On July 1, the Supreme Court granted the petition for a writ of certiorari in Kellogg Brown & Root Services, Inc. v. United States ex rel. Carter, a case which will have significant implications for two key issues under the False Claims Act: statute of limitations and the first-to-file bar. The petition raises two questions. The first is “[w]hether the Wartime Suspension of Limitations Act – a criminal code provision that tolls the statute of limitations for “any offense” involving fraud against the government “[w]hen the United States is at war,” 18 U.S.C. § 3287, and which this Court has instructed must be “narrowly construed” in favor of repose – applies to claims of civil fraud brought by private relators, and is triggered without a formal declaration of war, in a manner that leads to indefinite tolling.” As we have previously written, courts are divided on whether the Wartime Suspension of Limitations Act in effect permanently tolls the statute of limitations on civil FCA claims. Notably, the Supreme Court has agreed to address this question notwithstanding the fact that the Solicitor General opposed the request.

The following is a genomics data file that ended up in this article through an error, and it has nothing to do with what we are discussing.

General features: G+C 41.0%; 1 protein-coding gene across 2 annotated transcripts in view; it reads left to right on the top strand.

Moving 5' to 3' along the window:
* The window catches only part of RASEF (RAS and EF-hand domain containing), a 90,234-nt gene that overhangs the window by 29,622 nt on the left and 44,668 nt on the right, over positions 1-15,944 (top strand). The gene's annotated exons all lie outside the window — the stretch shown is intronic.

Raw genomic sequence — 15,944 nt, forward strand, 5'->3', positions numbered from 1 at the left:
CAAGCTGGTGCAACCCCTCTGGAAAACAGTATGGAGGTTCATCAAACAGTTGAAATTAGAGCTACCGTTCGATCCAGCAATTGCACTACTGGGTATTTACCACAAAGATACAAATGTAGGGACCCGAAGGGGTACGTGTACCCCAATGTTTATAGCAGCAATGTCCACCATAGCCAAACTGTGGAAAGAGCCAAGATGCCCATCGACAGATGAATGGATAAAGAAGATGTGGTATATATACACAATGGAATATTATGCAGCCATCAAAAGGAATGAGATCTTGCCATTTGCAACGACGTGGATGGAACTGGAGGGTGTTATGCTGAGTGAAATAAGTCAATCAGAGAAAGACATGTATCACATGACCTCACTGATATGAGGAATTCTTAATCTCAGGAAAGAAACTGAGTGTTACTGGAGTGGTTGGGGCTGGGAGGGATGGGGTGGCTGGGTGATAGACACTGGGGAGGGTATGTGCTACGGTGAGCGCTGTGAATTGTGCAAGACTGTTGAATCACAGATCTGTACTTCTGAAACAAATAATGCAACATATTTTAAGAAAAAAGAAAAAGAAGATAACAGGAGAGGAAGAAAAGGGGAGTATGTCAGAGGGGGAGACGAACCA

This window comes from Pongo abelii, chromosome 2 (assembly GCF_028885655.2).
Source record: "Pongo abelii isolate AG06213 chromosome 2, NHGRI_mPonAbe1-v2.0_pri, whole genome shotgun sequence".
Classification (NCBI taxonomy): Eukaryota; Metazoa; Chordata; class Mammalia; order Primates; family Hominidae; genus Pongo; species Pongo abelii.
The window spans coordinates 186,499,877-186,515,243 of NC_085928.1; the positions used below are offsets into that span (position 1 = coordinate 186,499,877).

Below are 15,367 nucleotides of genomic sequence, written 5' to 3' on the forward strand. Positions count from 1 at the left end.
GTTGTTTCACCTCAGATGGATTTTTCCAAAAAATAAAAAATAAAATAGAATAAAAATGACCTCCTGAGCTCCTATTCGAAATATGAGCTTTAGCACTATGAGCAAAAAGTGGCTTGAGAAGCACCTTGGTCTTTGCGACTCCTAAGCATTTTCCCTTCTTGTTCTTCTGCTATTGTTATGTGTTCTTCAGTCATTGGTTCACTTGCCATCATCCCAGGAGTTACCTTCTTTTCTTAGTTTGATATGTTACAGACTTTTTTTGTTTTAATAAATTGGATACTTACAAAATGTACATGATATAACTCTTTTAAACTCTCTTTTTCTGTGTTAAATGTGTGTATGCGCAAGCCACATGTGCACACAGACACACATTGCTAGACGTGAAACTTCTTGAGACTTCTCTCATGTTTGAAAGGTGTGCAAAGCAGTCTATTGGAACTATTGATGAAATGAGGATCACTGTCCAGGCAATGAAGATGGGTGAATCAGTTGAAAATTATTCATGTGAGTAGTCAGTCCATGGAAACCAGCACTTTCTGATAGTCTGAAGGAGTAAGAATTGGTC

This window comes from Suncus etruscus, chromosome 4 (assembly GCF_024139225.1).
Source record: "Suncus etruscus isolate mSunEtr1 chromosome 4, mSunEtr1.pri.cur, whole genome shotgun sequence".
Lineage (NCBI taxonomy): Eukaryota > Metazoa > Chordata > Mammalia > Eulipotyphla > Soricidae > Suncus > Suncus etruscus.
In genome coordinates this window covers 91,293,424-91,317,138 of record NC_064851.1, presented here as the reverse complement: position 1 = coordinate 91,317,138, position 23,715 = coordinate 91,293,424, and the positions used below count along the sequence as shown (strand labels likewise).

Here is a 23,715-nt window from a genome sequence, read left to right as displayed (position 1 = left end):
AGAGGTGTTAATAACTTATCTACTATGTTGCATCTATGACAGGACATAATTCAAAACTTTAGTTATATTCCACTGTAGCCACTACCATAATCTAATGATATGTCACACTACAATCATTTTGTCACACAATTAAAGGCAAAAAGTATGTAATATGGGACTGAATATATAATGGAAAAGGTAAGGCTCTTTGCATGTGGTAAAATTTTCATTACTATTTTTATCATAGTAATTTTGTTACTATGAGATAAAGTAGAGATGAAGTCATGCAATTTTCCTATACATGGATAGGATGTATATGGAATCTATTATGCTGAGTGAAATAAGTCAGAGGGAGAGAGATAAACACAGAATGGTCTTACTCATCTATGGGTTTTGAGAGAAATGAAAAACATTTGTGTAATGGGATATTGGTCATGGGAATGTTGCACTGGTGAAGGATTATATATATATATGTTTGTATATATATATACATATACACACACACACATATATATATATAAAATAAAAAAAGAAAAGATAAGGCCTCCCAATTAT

The second, equally important issue raised by the petition is “whether, contrary to the conclusion of numerous courts, the False Claims Act’s so-called “first-to-file” bar, 31 U.S.C. § 3730(b)(5) – which creates a race to the courthouse to reward relators who promptly disclose fraud against the government, while prohibiting repetitive, parasitic claims – functions as a “one case- at-a-time” rule allowing an infinite series of duplicative claims so long as no prior claim is pending at the time of filing.” As we have discussed in previous posts, there is a split among the circuits on this issue, which the Court has now apparently agreed to resolve – again, over the government’s objection.
The case will not be heard until the Court’s 2015 term (starting in October 2014), meaning a decision is unlikely before next year. We will be following the case closely and provide updates on key developments.